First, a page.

The Penang proposal is not the only example of that kind of racism. When the Federal Territory Minister wanted to ban the homeless and soup kitchens from the Kuala Lumpur city center, civil society stood up against him and all the state machineries under his control. In defending the proposal, among others, the minister said most of the homeless and beggars were foreigners anyway (not true because based on news reports, City Hall “relocated” 965 homeless persons in 2013, with about 13 per cent of them foreigners). In his imagination, that makes the proposal more palatable. Since the homeless were foreigners, he thought he could do whatever he wanted, forgetting that foreigners are human beings too.

And this does not stop there. Some of us think immigrants are lesser beings. That is why we abuse them. How many times have we heard of foreign maids abused in Malaysia? Some of us want them out completely, putting all kinds of blame on immigrants, regardless whether it is true or not. Low wages? Immigrants! No jobs? Immigrants! Rising crime rate? Immigrants! Low women labor participation rate? Immigrants!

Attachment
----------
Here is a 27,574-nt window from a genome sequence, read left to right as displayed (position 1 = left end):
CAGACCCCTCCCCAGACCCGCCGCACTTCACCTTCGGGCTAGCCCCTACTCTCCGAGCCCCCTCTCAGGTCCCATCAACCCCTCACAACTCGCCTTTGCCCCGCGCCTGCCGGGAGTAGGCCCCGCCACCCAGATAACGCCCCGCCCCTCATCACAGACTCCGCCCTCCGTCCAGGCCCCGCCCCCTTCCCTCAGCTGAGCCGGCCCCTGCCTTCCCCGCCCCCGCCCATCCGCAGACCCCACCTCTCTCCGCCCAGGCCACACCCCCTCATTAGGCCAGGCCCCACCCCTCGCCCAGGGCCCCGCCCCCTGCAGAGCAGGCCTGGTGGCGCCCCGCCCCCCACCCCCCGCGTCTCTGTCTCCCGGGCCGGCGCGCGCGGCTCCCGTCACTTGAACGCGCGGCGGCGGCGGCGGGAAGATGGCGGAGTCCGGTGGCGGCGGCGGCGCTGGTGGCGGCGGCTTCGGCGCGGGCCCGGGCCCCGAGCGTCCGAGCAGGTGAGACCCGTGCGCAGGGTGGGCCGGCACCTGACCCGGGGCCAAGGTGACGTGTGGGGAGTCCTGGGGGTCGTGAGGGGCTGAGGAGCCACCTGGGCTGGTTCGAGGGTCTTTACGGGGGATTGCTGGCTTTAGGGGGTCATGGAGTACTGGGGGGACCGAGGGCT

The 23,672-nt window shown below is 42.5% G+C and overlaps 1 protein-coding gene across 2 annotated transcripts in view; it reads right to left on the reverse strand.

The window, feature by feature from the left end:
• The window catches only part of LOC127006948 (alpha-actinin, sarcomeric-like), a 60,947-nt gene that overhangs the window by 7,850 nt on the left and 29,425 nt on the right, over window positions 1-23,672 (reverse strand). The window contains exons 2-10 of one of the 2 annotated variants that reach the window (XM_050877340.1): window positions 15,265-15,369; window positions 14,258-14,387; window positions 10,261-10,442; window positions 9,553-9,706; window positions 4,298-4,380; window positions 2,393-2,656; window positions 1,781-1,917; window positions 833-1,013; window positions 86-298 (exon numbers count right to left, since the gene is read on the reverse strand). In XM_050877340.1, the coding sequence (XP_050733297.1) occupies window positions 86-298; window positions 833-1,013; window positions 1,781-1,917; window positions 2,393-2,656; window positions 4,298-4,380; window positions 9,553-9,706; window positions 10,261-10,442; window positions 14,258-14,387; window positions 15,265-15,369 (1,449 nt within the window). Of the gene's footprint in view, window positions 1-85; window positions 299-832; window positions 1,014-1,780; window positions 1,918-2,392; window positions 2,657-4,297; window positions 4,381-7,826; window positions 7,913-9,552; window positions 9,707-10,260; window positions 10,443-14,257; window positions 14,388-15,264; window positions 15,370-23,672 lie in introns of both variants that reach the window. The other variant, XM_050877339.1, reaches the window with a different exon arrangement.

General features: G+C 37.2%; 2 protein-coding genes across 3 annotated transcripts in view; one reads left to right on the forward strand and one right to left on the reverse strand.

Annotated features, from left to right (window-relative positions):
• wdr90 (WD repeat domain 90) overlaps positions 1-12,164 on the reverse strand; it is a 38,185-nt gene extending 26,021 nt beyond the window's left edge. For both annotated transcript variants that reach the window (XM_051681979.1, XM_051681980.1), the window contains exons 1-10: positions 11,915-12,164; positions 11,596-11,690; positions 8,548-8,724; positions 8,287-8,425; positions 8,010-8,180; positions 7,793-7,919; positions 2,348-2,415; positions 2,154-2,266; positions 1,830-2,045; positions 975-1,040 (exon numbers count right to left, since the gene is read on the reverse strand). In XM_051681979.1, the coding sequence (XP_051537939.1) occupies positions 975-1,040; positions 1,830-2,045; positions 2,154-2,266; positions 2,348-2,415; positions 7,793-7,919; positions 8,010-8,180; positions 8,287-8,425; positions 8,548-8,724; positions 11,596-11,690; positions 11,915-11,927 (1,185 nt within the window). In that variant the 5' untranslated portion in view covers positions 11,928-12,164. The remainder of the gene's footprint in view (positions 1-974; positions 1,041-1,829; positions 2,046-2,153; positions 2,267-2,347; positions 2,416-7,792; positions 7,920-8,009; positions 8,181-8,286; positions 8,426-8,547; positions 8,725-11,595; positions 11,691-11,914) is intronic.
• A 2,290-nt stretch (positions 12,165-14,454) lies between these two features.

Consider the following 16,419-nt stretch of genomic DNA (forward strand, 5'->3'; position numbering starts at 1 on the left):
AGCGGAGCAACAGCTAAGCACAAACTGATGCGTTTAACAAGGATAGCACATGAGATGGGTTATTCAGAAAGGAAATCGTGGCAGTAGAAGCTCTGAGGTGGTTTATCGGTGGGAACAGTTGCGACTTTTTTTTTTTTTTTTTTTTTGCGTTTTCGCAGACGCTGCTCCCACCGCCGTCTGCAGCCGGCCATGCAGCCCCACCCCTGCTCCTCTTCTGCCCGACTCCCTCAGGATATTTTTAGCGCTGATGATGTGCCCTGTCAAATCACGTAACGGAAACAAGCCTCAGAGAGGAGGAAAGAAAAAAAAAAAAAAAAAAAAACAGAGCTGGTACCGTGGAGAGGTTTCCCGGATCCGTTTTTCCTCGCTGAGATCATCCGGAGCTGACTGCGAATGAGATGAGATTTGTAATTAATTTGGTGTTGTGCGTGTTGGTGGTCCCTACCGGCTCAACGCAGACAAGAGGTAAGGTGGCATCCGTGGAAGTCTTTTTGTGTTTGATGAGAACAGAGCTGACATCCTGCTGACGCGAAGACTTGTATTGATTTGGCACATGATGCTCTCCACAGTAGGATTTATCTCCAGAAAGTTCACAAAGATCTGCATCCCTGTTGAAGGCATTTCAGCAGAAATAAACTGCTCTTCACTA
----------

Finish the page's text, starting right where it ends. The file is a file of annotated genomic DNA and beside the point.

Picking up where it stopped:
Of course, really, they do not mean all immigrants and definitely not those under the Malaysia My Second Home program. Oh no, not the so-called high-skilled workers. Just immigrants from certain poor countries.

Citizenship grants us certain rights, but that does not make non-citizens less human. They bleed red too, like Malaysians.

Mohd Hafiz Noor Shams. Some rights reserved Mohd Hafiz Noor Shams. Some rights reserved Mohd Hafiz Noor Shams. Some rights reserved
First published in The Malay Mail on July 17 2014.

I am angry at pro-Kajang people. I firmly identify the maneurve as the source of the current political crisis in Selangor. But with everything moving at lighting speed, I find myself being angry at everybody.

I am angry at Khalid Ibrahim for going against democratic ideal, ruling without the majority support in the state assembly. I had supported him, but after all that happened, that support becomes untenable. I am angry at PKR for forcing him into a corner, leading him to do what he has done. I am angry at PAS for delaying their decision when there is an urgent need to decide whether it wants to be part of Pakatan or not. I am angry at DAP and PKR for declaring that they have the majority support in the state assembly before PAS came to a decision, risking breaking up PAS and Pakatan Rakyat even.